During office hours, immediate attention will be given to your situation, and you will be seen as soon as possible. After office hours, please give the office a call and follow the instructions provided. Your call will be returned as soon as possible. If you are experiencing a serious or life threatening emergency, please call 911 or visit the nearest emergency room.
The following instructions are for educational purposes only. For a dental emergency it is vital that you contact your Dental or Medical Health Provider.
- Trauma (knocked out teeth)
- Significant swelling
- Prolonged or significant bleeding
- Uncontrollable pain
If you have had dental surgery within the last 48 hours, do not be alarmed if you notice bloodstains in your saliva – this is normal. If there is considerable bleeding that appears bright red and is staining your tongue or lower lip, apply a MOIST gauze pad or tea bag to the area for 30 to 60 minutes with firm constant pressure. It will be helpful to keep your head elevated with 2 or 3 pillows and also avoid excessive exercise or activity. If the bleeding is heavy and does not subside, this is a dental emergency - please call the dental office for further instructions.
If you have had a dental extraction and are still experiencing bleeding over 3-4 days after the extraction or if you feel tissue dangling from the extraction socket, especially if you are on blood thinners, please call the office to schedule a follow-up visit.
If you have experienced a facial trauma and a tooth has been knocked out, this is a dental emergency and requires urgent attention. Following the appropriate steps in this instance will increase the likelihood of preserving the tooth:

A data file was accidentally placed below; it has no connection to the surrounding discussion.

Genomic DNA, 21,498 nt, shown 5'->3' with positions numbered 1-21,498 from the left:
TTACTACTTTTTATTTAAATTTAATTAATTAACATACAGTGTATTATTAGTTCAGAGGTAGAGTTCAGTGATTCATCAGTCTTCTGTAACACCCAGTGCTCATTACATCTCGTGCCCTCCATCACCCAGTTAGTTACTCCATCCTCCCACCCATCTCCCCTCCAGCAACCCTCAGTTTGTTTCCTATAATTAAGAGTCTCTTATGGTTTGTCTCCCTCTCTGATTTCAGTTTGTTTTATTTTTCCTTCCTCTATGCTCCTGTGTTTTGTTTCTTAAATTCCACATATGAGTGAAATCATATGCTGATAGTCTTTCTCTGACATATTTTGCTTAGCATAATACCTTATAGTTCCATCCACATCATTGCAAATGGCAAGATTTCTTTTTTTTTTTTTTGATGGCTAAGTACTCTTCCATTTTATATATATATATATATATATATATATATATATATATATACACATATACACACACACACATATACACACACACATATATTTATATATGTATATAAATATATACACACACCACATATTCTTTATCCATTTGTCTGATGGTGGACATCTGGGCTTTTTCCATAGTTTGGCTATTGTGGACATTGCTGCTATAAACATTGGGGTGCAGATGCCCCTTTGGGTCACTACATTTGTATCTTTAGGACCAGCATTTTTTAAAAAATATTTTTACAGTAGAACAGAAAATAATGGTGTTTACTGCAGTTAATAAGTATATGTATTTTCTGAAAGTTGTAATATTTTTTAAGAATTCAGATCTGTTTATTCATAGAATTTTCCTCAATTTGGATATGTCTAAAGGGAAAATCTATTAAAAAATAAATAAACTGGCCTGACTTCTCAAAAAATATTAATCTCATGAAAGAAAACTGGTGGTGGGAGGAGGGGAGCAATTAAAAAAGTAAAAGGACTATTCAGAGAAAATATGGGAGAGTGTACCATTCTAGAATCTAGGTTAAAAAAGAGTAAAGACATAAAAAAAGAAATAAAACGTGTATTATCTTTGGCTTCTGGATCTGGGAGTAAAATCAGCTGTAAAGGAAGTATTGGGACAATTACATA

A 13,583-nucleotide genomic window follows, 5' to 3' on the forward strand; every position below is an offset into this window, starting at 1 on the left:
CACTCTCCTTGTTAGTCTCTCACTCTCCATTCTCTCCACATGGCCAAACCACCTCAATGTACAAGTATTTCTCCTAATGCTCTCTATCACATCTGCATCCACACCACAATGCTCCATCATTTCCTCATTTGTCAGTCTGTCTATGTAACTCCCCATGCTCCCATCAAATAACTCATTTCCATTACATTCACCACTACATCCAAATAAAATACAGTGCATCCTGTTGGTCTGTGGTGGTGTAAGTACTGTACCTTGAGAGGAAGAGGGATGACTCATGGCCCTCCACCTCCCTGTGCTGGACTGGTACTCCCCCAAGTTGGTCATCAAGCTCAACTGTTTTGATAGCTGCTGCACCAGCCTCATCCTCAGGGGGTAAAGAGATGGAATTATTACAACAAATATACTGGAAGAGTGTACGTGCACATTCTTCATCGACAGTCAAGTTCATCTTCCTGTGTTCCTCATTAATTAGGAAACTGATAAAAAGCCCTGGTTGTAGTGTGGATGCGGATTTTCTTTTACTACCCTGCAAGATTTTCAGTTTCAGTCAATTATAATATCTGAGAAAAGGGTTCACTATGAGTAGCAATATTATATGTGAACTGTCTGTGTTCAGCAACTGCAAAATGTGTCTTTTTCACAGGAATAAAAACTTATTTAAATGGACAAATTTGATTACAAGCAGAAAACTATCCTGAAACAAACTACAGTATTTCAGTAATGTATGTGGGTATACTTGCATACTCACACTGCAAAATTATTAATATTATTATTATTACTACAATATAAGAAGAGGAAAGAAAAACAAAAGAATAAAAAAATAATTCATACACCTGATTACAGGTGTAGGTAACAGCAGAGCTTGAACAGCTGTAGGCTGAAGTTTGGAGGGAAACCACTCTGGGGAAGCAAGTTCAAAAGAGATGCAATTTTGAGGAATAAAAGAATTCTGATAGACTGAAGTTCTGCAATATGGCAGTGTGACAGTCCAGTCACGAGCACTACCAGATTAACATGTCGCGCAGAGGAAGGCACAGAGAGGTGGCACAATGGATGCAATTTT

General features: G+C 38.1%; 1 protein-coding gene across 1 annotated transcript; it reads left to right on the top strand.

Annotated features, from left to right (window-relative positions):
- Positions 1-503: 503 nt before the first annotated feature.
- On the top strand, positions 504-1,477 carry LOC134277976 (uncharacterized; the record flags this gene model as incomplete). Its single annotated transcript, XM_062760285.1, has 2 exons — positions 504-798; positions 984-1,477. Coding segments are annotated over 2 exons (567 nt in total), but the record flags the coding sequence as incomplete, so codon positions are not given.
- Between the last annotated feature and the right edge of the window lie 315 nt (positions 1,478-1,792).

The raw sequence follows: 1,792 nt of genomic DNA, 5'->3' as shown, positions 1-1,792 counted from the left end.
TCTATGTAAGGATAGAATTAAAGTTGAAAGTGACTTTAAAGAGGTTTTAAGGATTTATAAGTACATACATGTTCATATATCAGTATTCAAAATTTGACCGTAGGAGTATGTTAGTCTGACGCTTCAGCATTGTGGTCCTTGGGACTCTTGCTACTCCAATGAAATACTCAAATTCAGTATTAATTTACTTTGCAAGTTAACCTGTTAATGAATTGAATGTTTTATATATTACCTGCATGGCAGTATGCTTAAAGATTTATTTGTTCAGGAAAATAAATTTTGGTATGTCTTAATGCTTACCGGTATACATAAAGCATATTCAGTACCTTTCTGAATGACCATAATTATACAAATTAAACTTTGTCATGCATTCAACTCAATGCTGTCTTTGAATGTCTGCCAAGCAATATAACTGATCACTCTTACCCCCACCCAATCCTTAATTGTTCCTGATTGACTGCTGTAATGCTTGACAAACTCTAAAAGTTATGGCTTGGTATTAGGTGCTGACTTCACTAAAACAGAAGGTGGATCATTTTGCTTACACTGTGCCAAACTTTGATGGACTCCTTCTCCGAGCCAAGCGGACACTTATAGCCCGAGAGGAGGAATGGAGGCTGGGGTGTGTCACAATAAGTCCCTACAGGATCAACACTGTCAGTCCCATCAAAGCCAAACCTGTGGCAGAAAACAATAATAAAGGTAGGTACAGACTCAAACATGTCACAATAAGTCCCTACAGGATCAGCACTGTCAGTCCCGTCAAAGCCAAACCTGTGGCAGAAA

- Find the tooth and pick it up, touching only the crown (white part) of the tooth. Do not touch the root.
- Rinse the tooth gently to remove any debris. Ensure that the drain on the sink is closed (using a towel, for example) to avoid losing the tooth down the drain! Do not wipe or scrape the tooth, or remove any tissue that may be attached.
- If you can, place the tooth back in the socket and hold it gently in place while biting down.
- If the tooth will not return to the socket, put the tooth in a small container with water or milk (milk is preferred).
Call the office immediately for further instructions. The longer it takes to re-implant and re-position the tooth, the lower the chances of survival of the tooth.
If it is a baby tooth that has been knocked out, do not put it back in the socket – call the office for further instructions.
If a tooth is broken and is causing no pain, there is no need for immediate treatment. Call the office during regular hours to book an assessment.
If the broken tooth is not painful but is sharp and cutting your tongue or cheek, it can be helpful to purchase orthodontic wax (available in the dental section at most pharmacies and grocery stores) to press into the broken area to cover the sharp points. Call the office during regular hours to book an assessment.
If the broken tooth is sensitive to temperature, particularly cold, applying orthodontic wax as described above can be helpful. Direct application of sensitivity toothpaste can also help to reduce sensitivity until the tooth can be addressed. Usually this sensitivity will subside after a day or two.
If the broken tooth is very sensitive and you can see a red spot within the broken area when you look in the mirror (or especially on a front tooth for a child), this is a more significant fracture. Call the office for further instructions.
If the broken tooth is causing significant discomfort and the broken piece remains attached and is loose, call the office for further instructions.
Substantial injuries inside the mouth, including lacerations, puncture wounds, or tearing of the lips, cheeks, or tongue constitute an emergency requiring attention. Clean the injured area as well as possible with warm water. If bleeding is present and gauze is accessible, place pressure on the wound with moist gauze (see section on bleeding). Depending on the severity of the injury, management of the injured tissue may be necessary through the use of stitches. This should be promptly assessed.
If you have sustained major facial trauma, and especially if you lost consciousness during the event, it is important to visit the nearest ER for medical assessment.